Attached to this document is a brief paper, titled "Theological Undergirding," citing
a few of the many Biblical passages and books that address the theme
of churches being more inclusive and multicultural, as a matter of
theological conviction and spiritual integrity.
One early step toward multiculturalism probably was the one Peddie
took in 1811 - a decision to have a pastor who was not only sincerely
spiritual, but also WELL EDUCATED.
Some members sharply differed, holding that only "spirituality" mattered
and that education was not important - the church's first serious
controversy that resulted in some members leaving. The pastor at
the time, whose views prevailed, said that should the church choose
to not have an educated pastor "folly and imprudence (would) become
(their) teacher." Since then, Peddie has tried to prayerfully select
pastors who were both spiritually dedicated and well educated.
Comment: Good education opens hearts and
minds in many ways - including toward Christian multiculturalism - which
therefore can be furthered by seminaries having multicultural faculties
and providing good multicultural training, by denominations maintaining
high God-honoring educational standards for clergy, and by churches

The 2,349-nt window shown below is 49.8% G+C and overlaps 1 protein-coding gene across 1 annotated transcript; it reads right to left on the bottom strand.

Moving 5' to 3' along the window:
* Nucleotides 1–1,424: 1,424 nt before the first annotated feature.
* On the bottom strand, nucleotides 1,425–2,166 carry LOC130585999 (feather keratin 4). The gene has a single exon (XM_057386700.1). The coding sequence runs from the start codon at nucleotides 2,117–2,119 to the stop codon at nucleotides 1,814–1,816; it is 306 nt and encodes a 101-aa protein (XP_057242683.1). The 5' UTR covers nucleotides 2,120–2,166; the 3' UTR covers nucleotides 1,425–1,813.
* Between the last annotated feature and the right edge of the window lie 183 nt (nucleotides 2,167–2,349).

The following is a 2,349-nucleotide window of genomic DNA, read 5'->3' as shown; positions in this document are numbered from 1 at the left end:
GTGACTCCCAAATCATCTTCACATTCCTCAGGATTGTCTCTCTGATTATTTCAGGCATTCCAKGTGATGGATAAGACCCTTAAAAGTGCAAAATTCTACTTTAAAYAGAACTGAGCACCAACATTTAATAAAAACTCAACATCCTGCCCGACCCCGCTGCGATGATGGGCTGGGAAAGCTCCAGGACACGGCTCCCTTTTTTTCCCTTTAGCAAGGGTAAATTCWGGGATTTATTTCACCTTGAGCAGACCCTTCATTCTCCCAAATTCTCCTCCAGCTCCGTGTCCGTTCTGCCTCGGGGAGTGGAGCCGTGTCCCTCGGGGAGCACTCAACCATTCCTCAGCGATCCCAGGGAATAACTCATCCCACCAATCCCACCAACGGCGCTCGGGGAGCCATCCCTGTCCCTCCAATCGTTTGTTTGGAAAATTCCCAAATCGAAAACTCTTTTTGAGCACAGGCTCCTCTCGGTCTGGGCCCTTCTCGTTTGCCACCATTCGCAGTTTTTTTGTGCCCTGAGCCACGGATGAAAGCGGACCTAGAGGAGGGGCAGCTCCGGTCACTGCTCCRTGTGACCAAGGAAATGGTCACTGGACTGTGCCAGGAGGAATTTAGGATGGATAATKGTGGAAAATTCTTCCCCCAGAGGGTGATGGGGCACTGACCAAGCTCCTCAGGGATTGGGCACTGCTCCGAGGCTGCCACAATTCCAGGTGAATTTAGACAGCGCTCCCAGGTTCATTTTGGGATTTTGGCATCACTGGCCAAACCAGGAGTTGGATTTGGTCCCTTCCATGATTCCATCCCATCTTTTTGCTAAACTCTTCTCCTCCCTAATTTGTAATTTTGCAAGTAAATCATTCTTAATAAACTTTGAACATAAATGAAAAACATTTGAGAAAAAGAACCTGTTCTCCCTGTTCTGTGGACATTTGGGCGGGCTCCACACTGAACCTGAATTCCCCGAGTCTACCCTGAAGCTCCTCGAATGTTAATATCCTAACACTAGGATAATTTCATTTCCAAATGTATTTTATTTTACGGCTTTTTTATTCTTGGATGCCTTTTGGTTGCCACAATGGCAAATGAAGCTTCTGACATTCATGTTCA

being careful to call ministers whose hearts and minds are open to
the movement of God's Spirit.
Peddie's long held attitudes of COMPASSIONATE
OPENESS paved the way for its multiculturalism. Although it
has had some controversies such as the one in 1811, it has a long
history of compassion, friendliness, openness, and Christian dedication,
and little dogmatism, closed-mindedness, moralistic self-righteousness,
etc. It really believes in loving ALL of the people God created.
There has been evidence that such an attitude has been nourished
from the pulpit and practiced in the congregation for many many years.
Comment: Christian harmony can lead to
multicultural relationships, and once a church is on the path toward
multiculturalism, is even more necessary. That's because people of
different languages and nationalities have different perceptions
about being a church. It is necessary to honor cultures and viewpoints
other than ones own, and stress Christian harmony and love that transcends
some very real differences.
Being a MISSIONAL CHURCH over the years
is another factor that paved the way for Peddie to become multicultural.
Peddie gave birth to several Baptist Churches in Newark, and helped
start one in India. From early times, Peddie people have loved the
people of other nations enough to have a desire for their general
welfare and Christian conversion, and therefore to pray sincerely
and give substantially to support American Baptist's international
ministries. More recently, when so many immigrants have been coming
to the USA, it was natural to continue outreach to them here, just
as had been done by outreach to them when they lived in other nations.
Comment: Although it's not always the case,
an emphasis on international ministry can feed a sense of multiculturalism,
and vice versa.
Long having had an INTERRACIAL MEMBERSHIP has
been a factor. An early group of Peddie's non-Scottish members were
black Americans (then called "colored"). The church had black members
so far back that nobody seems to know when or how this step was achieved.
It is known only that there were so many black members that they
decided they wanted their own separate church. So in 1871, in good
will, Peddie became the mother church of Bethany Baptist Church,